• Disability, neurological: As people age, brain mass decreases, expanding the subdural space and increasing the likelihood of traumatic brain injury and intracranial bleeding. Furthermore, blood flow to the brain decreases, presenting a low baseline of cerebral perfusion even before a traumatic injury occurs. Baseline mental status is critical information in elderly patients as it can be very difficult to discern between underlying cognitive decline and dementia, and trauma-induced confusion and delirium. Remember that aging alone does not cause mental status changes.
  • Everything else: Unlike younger patients, a variety of factors contribute to what is considered “geriatric frailty,” making older patients more likely to sustain and suffer from even simple traumatic injuries. Slowed reaction time and diseases like osteoarthritis make it more difficult for the elderly to protect themselves from trauma. The loss of muscle mass typically associated with aging further reduces the patient’s ability to dissipate blunt force trauma, while diseases like osteoporosis make it more likely that they will suffer fractures and other injuries. Other co-morbid disease states, such as renal disease, liver failure, diabetes and others common to older patients can further decrease their ability to survive even minor- to moderate-traumatic injuries.

Improved geriatric trauma assessment

A thorough assessment of geriatric patients should include [5]:

  • The patient’s chief complaint
  • Mechanism of injury
  • Physical presentation
  • Chronic conditions
  • Any treatments for those conditions
  • Baseline status

As older patients often suffer from chronic medical conditions, it can be a challenge to determine what emergent issues are related to these problems, what are related to the traumatic injury, and what problems may result from the interplay of illness and injury.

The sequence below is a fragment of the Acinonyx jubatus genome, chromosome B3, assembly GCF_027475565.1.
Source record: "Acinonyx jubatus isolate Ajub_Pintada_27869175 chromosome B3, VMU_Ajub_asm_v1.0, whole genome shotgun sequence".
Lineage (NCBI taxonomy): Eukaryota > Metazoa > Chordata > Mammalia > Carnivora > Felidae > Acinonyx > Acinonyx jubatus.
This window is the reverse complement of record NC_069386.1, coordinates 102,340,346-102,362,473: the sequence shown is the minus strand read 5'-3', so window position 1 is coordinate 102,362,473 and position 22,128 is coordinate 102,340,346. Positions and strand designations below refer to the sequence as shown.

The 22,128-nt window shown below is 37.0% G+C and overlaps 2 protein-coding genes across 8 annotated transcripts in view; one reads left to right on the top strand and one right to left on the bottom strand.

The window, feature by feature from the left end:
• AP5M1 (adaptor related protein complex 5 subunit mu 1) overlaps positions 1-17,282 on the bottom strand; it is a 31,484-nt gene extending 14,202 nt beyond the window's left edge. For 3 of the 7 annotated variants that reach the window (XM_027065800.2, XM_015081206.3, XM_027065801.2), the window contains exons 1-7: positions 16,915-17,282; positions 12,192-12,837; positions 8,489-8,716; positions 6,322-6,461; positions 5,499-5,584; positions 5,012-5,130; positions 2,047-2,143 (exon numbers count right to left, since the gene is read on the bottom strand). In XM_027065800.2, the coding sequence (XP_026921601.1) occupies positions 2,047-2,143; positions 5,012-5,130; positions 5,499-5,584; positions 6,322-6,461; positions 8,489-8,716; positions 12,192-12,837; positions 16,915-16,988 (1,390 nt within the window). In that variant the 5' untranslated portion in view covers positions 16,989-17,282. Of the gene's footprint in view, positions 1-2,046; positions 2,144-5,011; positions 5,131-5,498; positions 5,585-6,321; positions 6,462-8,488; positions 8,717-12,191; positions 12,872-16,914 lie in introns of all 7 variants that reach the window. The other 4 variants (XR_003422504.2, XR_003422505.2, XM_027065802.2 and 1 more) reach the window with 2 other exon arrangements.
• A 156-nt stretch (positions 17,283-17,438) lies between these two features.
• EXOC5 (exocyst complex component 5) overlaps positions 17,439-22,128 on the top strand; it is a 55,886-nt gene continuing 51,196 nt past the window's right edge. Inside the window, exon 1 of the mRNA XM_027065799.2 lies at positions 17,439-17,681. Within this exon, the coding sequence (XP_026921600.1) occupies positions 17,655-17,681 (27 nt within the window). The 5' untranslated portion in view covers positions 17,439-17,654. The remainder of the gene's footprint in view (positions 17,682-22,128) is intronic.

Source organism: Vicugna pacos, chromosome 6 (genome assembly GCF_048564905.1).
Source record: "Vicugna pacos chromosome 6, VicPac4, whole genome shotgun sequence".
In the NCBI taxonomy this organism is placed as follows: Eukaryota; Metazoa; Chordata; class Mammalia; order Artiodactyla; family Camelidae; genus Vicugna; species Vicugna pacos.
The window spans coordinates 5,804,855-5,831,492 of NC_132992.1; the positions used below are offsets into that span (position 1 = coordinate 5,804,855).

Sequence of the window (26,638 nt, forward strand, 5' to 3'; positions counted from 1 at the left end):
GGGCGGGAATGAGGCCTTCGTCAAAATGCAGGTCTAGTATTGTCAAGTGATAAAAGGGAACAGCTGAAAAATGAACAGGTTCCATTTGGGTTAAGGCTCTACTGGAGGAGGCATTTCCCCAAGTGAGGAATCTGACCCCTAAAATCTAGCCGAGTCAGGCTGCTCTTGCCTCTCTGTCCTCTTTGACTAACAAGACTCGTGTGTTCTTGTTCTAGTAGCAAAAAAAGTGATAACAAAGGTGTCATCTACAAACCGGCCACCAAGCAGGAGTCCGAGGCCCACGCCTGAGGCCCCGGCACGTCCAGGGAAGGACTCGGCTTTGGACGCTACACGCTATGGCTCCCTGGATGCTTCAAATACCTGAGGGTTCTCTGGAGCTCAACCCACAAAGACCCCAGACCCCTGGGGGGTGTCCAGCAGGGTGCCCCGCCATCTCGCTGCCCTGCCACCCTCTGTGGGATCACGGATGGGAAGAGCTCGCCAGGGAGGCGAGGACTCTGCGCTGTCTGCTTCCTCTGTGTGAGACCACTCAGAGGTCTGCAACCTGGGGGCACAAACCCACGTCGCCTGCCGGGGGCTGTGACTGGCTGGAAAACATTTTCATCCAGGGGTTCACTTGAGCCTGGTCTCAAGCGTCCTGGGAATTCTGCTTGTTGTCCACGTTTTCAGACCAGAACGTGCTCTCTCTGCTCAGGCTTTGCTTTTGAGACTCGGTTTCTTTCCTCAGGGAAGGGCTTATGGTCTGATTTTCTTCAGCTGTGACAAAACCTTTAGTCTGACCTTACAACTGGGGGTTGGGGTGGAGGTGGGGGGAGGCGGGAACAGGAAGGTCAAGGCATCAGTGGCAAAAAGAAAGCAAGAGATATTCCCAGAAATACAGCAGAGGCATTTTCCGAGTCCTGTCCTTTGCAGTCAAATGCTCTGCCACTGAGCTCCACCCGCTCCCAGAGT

You may have been called for either a medical complaint or a report of traumatic injury, but that does not mean that this is the only, or the most significant issue to be addressed.

Keep this in mind as you survey the scene and, where possible, obtain assistance in gathering information about the incident, the patient’s living conditions, normal baseline, activities of daily living, and medical issues along with any medications or care being received, or that they should be receiving, but are not [6]. Remain aware of signs of either physical elder abuse or neglect [6].

The first priority of initial patient assessment is to identify and begin treatment of immediate threats to life. While this is just as true for geriatric patients as anyone else, due to the potential frailty of the elderly, even minor incidents can present major consequences not initially obvious to EMS providers.

In addition, older patients may significantly downplay the severity of their injuries for reasons including not wanting to trouble others, fear of hospitalization, and diseases such as neuropathy and stroke that lower the patient’s awareness of their own pain and significant injury. This can often lead healthcare providers to fail to thoroughly assess and significantly under-triage elder victims of trauma. In short, they don’t say and we don’t look [2].

One amusingly memorable mnemonic can help EMS providers ensure thorough assessment of the most common mechanism of injury for older patients, falls. When an older patient falls, remember SPLATT [6].